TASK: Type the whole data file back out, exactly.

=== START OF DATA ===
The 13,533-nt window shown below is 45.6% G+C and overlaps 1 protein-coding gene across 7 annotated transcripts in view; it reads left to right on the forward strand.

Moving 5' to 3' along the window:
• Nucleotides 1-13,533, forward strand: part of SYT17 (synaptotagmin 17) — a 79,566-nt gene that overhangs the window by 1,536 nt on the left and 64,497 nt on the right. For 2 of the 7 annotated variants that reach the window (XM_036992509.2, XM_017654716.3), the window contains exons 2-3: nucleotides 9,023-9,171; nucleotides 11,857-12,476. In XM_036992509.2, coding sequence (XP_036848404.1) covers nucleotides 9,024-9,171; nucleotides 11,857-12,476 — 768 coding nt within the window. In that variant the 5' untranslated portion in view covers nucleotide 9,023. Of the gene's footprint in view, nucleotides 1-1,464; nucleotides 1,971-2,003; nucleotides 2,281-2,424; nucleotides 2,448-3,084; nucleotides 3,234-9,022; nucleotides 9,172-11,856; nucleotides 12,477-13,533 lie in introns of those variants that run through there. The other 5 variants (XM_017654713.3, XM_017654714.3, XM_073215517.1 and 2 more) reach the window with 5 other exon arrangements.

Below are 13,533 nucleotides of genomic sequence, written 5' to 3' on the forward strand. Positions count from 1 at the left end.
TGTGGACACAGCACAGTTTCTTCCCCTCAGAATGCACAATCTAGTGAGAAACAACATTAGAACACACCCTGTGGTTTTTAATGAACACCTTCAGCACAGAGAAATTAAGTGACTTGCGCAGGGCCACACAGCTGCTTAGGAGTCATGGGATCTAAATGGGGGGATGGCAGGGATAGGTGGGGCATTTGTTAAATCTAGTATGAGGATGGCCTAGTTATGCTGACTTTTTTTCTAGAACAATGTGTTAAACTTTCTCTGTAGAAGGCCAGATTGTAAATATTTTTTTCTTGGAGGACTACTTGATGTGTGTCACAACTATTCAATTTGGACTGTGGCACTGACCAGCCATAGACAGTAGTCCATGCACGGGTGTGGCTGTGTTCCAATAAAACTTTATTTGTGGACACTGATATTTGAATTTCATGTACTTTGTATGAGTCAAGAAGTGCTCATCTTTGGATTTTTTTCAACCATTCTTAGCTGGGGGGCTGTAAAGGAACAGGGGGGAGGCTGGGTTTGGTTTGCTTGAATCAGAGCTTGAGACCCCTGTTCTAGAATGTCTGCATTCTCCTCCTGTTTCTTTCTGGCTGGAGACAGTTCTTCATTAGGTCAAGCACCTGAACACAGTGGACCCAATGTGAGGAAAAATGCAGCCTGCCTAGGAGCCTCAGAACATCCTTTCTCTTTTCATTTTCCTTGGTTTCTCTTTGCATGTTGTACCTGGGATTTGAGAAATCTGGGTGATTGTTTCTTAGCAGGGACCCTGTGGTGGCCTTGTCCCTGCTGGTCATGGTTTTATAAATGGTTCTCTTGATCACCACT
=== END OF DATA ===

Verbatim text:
The 13,533-nt window shown below is 45.6% G+C and overlaps 1 protein-coding gene across 7 annotated transcripts in view; it reads left to right on the forward strand.

Moving 5' to 3' along the window:
• Nucleotides 1-13,533, forward strand: part of SYT17 (synaptotagmin 17) — a 79,566-nt gene that overhangs the window by 1,536 nt on the left and 64,497 nt on the right. For 2 of the 7 annotated variants that reach the window (XM_036992509.2, XM_017654716.3), the window contains exons 2-3: nucleotides 9,023-9,171; nucleotides 11,857-12,476. In XM_036992509.2, coding sequence (XP_036848404.1) covers nucleotides 9,024-9,171; nucleotides 11,857-12,476 — 768 coding nt within the window. In that variant the 5' untranslated portion in view covers nucleotide 9,023. Of the gene's footprint in view, nucleotides 1-1,464; nucleotides 1,971-2,003; nucleotides 2,281-2,424; nucleotides 2,448-3,084; nucleotides 3,234-9,022; nucleotides 9,172-11,856; nucleotides 12,477-13,533 lie in introns of those variants that run through there. The other 5 variants (XM_017654713.3, XM_017654714.3, XM_073215517.1 and 2 more) reach the window with 5 other exon arrangements.

Below are 13,533 nucleotides of genomic sequence, written 5' to 3' on the forward strand. Positions count from 1 at the left end.
TGTGGACACAGCACAGTTTCTTCCCCTCAGAATGCACAATCTAGTGAGAAACAACATTAGAACACACCCTGTGGTTTTTAATGAACACCTTCAGCACAGAGAAATTAAGTGACTTGCGCAGGGCCACACAGCTGCTTAGGAGTCATGGGATCTAAATGGGGGGATGGCAGGGATAGGTGGGGCATTTGTTAAATCTAGTATGAGGATGGCCTAGTTATGCTGACTTTTTTTCTAGAACAATGTGTTAAACTTTCTCTGTAGAAGGCCAGATTGTAAATATTTTTTTCTTGGAGGACTACTTGATGTGTGTCACAACTATTCAATTTGGACTGTGGCACTGACCAGCCATAGACAGTAGTCCATGCACGGGTGTGGCTGTGTTCCAATAAAACTTTATTTGTGGACACTGATATTTGAATTTCATGTACTTTGTATGAGTCAAGAAGTGCTCATCTTTGGATTTTTTTCAACCATTCTTAGCTGGGGGGCTGTAAAGGAACAGGGGGGAGGCTGGGTTTGGTTTGCTTGAATCAGAGCTTGAGACCCCTGTTCTAGAATGTCTGCATTCTCCTCCTGTTTCTTTCTGGCTGGAGACAGTTCTTCATTAGGTCAAGCACCTGAACACAGTGGACCCAATGTGAGGAAAAATGCAGCCTGCCTAGGAGCCTCAGAACATCCTTTCTCTTTTCATTTTCCTTGGTTTCTCTTTGCATGTTGTACCTGGGATTTGAGAAATCTGGGTGATTGTTTCTTAGCAGGGACCCTGTGGTGGCCTTGTCCCTGCTGGTCATGGTTTTATAAATGGTTCTCTTGATCACCACT